What some fear people might be getting, however, is ill.
“We consider unpasteurized milk to be a potentially hazardous product,” continues Fraley. Hazardous, say health officials, because of food-borne illness outbreaks linked to raw milk products. The Centers for Disease Control and Prevention have identified 45 such outbreaks that occurred between 1998 and 2005, which led to 1,007 illnesses, 104 hospitalizations and two deaths. To stem such outbreaks, the federal government requires that all milk transported across state lines be pasteurized. The intrastate sale of raw milk products, however, is left to the jurisdiction of individual states.
In the spring of 2009, John Sheehan, director of the FDA’s Division of Dairy & Egg Safety, was quoted in U.S. News & World Report as saying that drinking raw milk is “like playing Russian roulette with your health.” Ominous claims such as this make Sally Fallon livid. Fallon is president of the Weston A. Price Foundation, the organization behind realmilk.com, a leading advocacy website dedicated to broadening the awareness, popularity and sale of raw milk.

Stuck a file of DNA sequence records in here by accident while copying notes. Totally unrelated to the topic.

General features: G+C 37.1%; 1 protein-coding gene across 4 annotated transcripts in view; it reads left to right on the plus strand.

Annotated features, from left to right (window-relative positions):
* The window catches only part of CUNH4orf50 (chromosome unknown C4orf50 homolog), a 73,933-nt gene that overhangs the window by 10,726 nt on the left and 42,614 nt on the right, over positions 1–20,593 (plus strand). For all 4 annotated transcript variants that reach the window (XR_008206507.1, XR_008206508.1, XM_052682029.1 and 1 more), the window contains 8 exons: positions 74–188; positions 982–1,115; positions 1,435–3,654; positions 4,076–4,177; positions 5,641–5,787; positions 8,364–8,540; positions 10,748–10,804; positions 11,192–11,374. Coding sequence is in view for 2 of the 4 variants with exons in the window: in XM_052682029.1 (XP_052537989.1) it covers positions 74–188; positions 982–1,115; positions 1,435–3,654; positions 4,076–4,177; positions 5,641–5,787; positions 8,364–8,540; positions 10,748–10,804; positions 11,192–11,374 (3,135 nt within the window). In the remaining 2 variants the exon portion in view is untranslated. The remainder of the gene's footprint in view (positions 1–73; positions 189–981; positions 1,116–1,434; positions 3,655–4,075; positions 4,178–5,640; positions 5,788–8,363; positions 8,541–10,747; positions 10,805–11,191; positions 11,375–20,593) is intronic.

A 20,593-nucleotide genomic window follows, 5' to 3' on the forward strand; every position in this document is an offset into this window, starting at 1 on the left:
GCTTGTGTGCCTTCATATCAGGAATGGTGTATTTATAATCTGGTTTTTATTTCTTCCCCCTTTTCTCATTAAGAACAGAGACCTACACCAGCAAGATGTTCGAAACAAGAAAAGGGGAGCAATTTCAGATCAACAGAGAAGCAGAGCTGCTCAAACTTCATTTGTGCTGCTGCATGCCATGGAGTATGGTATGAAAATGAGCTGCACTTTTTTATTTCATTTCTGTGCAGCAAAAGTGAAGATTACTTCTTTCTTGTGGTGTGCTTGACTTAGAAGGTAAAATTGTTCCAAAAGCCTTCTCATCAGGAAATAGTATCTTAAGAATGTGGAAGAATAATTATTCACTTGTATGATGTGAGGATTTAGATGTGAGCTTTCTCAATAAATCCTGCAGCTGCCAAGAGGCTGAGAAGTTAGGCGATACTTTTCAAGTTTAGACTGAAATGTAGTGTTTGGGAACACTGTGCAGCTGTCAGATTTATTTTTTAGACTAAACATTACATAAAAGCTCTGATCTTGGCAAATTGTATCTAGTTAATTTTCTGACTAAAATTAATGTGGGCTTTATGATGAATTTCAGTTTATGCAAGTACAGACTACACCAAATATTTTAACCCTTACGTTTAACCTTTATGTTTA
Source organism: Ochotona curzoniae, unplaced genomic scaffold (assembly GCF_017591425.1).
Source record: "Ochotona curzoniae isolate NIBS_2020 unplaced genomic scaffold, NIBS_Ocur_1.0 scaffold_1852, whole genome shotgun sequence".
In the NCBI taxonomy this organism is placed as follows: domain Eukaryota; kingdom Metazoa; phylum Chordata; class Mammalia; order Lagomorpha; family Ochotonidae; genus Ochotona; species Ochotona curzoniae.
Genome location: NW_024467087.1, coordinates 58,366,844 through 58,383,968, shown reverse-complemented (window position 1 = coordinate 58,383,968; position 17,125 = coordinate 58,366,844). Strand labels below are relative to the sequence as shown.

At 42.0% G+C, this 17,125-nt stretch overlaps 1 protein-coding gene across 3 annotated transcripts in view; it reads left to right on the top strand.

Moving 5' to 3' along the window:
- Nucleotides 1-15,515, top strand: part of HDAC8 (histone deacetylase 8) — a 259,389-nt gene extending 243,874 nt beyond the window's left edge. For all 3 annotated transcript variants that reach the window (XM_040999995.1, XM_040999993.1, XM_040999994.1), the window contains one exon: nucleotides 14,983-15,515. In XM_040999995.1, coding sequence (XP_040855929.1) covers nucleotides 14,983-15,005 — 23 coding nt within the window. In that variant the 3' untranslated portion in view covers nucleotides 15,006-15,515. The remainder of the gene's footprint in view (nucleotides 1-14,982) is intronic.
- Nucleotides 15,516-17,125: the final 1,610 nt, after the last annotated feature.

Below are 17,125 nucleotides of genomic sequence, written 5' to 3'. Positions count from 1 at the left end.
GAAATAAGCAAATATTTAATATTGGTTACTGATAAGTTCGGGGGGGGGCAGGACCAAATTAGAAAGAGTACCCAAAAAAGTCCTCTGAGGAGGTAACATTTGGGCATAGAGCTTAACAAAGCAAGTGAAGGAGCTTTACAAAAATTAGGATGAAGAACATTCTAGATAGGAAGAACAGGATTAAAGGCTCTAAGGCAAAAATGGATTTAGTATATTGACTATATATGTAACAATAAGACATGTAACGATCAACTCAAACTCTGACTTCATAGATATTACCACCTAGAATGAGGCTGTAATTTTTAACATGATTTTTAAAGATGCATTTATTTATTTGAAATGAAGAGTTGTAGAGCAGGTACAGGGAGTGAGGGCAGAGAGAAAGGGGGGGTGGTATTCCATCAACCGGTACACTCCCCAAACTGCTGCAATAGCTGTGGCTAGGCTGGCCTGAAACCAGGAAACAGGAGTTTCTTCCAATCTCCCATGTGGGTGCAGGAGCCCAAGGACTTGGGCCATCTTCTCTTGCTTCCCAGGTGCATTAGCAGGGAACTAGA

“My goal—and I won’t rest until this goal is achieved—is to get people access to clean, raw milk in every state,” Fallon says. According to her, the outbreaks cited by the government were not properly investigated. “It’s easy to cook the books and create a statistical association,” says Fallon. “But when you look at it, there’s no proof that raw milk caused these problems.” What’s more, both Fallon and Dexter cite studies conducted in Europe and India that they say prove the enzymes in clean, raw milk actually kill pathogens—a position that U.S. health officials strongly deny.
Regardless, many raw milk enthusiasts believe the government unfairly singles out raw milk as a pathogen-growing food while other perishable foods that have also made people ill remain on grocery store shelves—like meat, fish, even pasteurized milk. The late 1980s saw the largest outbreak of salmonellosis in the U.S.—affecting nearly 200,000 people. The culprit? Pasteurized milk produced by a single dairy.